City councillors tripped over the numbers and economist Trevor Tombe called some of the claims "demonstrably" wrong.
There were more doubts than facts, more confusion than clarity. A last-minute funding deal provided no comfort — not even for Coun. Evan Woolley, who chaired the Olympic Assessment Committee and then decided to flee from the sinking ship. The good deal, he said, wasn't there.
The lack of a vision for what the Games would be and what they would mean for Calgary long-term was a fatal flaw, according to Brent Toderian.
He was at the helm of Vancouver's planning department during the 2010 Games and has advised Olympic and would-be Olympic cities on the pros and cons of hosting.
Toderian said the reason to host the Olympics and to invest all that money has nothing to do with sports and everything to do with leveraging the money for great city-building initiatives that benefit citizens long-term.
"What I actually say to cities contemplating bids … they need to come at that consideration from a position of confidence and clarity around their vision, their aspirations as a city, not from a position of desperation," he said.
"It's the cities that are desperate to make something happen that are at great risk of bankrupting themselves."
Frugality might not have been the best vision, and a lack of clarity was endemic, but it's not as though Calgary is without ambitions, dreams and wishlists.
There are plenty of lofty words in planning documents and plans that, at least theoretically, guide decisions at city hall. Imagine Calgary, the Centre City Plan, the Complete Streets Guide among them. They are blueprints for a how a bigger, denser, multi-modal city could work.
They paint a picture of what the city could and should be.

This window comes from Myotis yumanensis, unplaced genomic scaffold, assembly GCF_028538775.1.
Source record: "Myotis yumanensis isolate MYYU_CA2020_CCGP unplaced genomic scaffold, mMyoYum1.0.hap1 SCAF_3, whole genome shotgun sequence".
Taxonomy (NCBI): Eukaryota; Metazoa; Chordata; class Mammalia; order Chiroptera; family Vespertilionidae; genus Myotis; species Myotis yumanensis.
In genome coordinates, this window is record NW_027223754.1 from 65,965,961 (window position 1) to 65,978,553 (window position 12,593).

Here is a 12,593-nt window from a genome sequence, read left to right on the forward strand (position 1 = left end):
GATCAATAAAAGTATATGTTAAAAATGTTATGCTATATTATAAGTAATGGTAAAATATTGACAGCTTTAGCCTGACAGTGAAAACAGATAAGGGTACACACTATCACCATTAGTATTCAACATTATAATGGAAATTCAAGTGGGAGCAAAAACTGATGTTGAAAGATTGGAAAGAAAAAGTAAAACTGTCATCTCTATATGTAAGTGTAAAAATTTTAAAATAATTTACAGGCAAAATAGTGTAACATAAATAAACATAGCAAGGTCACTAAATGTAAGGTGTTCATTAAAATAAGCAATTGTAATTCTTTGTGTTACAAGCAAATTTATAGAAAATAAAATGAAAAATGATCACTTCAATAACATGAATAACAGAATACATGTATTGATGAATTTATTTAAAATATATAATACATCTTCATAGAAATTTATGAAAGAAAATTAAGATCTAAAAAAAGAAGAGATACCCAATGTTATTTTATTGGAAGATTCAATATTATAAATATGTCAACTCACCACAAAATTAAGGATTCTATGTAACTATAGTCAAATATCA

There are also tangible examples of a place that has moved beyond the concept of four walls and a roof to embrace standout buildings that pump up civic pride. Some are private, some public — the new Central Library, the National Music Centre, Telus Sky, The Bow, the Peace Bridge.
There are bikes lanes and ring roads and the Green Line and the River Walk. There's the East Village, and the dreams of an entertainment district hugging the Stampede grounds in East Victoria Park.
Coun. Druh Farrell, an outspoken critic of the Games since Day One, repeatedly pointed to other needs, including Calgary's struggling art sector, and wondered why we'd buy into the Olympics.
The city's chief financial officer warned there was only so much money to go around.
That's not to say there aren't always problems and debates and the vicious politicking that comes with a city of a certain size. It's just to say there's fodder and a foundation for a different vision of the city.
And in an effort to sell the Games, and sell them quickly to a city facing an austerity budget, Calgary 2026 chose to not include any of the long-lasting city infrastructure that could come with the Olympics.
It didn't build upon existing visions and dreams.
It chose cheap — what it would call responsible — while still racking up a $3 billion public tab.
There was also no unity, no coming together of the different levels of government to celebrate a promising mega-event for not just Calgary, but Alberta and Canada as well.